Research published more than 25 years ago was already reporting problems with opioid analgesics.
Editor's note: To read The Opioid Epidemic: Who Is to Blame? - A Reader Responds, click here.
If there is one thing in the US upon which there is virtually universal agreement, it is that we are in the midst of an opioid epidemic. However, whom or what is to blame for this is not as clear and should be the subject of greater discussion. So far, most of the blame has been placed at the doorstep of illicit drug dealers and the pharmaceutical companies that manufacturer opioids. There is no doubt that both have contributed to it, but their share of the responsibility for the epidemic is overstated.
Drug dealers are obviously the source of illegal drugs such as heroin and various forms of fentanyl not available by prescription in the US. However, data from SAMHSA indicate that when it comes to prescription opioids, drug dealers play a limited role in the supply chain. Fewer than 10% are purchased from drug dealers or other strangers. Approximately 50% of non-medical users of prescription opioids get them from friends or relatives; 25% get them by prescription from physicians. Despite the often-cited problem of patients obtaining prescriptions from multiple prescribers, most receive the prescriptions from one doctor.1
Several state and local governments have instituted lawsuits against some of the pharmaceutical companies. The lawsuits claim that the companies purposely misled physicians about the addiction potential of their products; the Federal government is currently deciding whether to join these suits. The main target of these suits is Purdue Pharma, the manufacturer of the now infamous OxyContin, although other companies have also been included.
There is no doubt drug companies have aggressively marketed products that contributed to the epidemic. Although the tobacco companies’ accepting the responsibility for the health consequences of their products and the consequent settlements have been cited as a model for what should be required of opioid manufacturers, there is a marked difference between the two. Tobacco companies sold their products directly to consumers whereas patients legally obtain opioids from physicians and dentists who write the prescriptions.
Over the course of my career, I have dealt with many representatives of pharmaceutical companies. The majority are ethical, and a number have asked for my input on the positive and negative aspects of their products based on my experience in pain management. There have also been representatives who were willing to make what at best might be described as misleading statements. Some may have done so out of ignorance, but others knew what they were saying wasn’t true.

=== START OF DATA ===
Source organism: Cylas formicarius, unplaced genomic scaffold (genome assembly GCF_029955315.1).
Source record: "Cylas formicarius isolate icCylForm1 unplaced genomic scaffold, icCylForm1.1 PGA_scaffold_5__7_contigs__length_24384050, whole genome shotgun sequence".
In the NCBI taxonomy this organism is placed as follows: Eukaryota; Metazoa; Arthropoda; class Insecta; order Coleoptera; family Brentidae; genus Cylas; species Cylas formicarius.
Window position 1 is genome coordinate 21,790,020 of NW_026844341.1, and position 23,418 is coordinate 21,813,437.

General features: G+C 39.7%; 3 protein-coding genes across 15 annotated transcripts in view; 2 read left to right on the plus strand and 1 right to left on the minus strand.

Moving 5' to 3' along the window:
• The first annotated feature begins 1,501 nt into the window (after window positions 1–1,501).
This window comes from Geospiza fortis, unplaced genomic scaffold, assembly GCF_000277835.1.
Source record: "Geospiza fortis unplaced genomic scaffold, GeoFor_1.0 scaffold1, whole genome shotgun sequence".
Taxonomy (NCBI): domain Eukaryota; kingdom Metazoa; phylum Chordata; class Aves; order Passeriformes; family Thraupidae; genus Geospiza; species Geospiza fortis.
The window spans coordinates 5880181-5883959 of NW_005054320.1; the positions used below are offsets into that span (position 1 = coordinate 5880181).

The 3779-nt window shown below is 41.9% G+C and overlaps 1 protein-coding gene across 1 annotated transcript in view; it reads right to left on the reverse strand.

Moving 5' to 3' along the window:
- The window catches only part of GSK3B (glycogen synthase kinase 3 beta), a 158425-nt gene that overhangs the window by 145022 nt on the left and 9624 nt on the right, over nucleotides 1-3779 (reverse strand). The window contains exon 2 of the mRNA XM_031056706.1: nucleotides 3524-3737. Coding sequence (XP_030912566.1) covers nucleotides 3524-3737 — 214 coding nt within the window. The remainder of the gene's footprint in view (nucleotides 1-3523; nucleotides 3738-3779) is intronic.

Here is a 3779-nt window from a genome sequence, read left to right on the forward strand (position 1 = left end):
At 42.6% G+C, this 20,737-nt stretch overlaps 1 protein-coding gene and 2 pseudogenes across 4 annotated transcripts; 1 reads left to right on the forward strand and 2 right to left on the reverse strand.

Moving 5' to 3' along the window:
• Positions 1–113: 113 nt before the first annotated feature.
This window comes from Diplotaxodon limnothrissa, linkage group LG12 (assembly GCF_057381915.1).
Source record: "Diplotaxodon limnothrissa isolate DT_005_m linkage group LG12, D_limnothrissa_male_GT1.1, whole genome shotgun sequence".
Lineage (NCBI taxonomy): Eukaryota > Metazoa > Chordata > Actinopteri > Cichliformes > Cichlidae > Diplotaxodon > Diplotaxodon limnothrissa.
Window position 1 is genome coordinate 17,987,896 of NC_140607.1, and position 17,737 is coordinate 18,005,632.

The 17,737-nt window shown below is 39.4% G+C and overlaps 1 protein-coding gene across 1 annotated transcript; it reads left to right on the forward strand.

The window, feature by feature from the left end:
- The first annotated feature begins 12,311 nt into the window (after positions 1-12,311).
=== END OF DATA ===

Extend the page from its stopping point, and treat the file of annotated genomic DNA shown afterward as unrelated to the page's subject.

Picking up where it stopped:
Whether good or bad, pharmaceutical company representatives are sales people trying to get physicians to prescribe their products. I believe that any medical professional who claims that whatever errors he or she made was because of what these representatives told them probably shouldn’t be practicing medicine and certainly not prescribing medications. If we accept the argument that these doctors were misled, then it must be asked how someone who spent 4 years in medical school and at least an additional 3 years in postgraduate training could be so ignorant about opioids.
Another cited culprit for over- prescription of opioids is the recommendation of several professional organizations to make pain “the fifth vital sign” with physicians simply being innocent contributors to the epidemic. This suggests a widespread belief among physicians that opioids are either the only or the most effective analgesics; thus, if a patient is in pain, there is no alternative to opioids.
What is overlooked is that at the same time the number of opioids being prescribed in this country was increasing, there was never a corresponding decrease in how many people were suffering pain. Furthermore, when doctors say no one could have foreseen that patients prescribed opioids for legitimate pain complaints might end up abusing them, they fail to note that research published more than 25 years ago was already reporting problems with opioid analgesics.2
What is the source of all this ignorance? The answer is easy. If a child went to school yet was unable to read or perform basic math, we’d blame it on the inadequacy of the education he received. Similarly, if doctors finish medical school and postgraduate programs without adequate knowledge about opiods, it’s the fault of those who taught them.
I completed my fellowship in pain management 30 years ago. The one consistent thing since that time has been that every report and study, of which there have been many, has cited the inadequate education most US physicians receive about pain management.3,4 Yet, I have not seen any blame for the opioid epidemic being attributed to lack of education-and this is where the largest share of blame lies. Considering the many major advances in medicine in the past few decades, one would think that someone might have figured out by now how to educate physicians about pain management.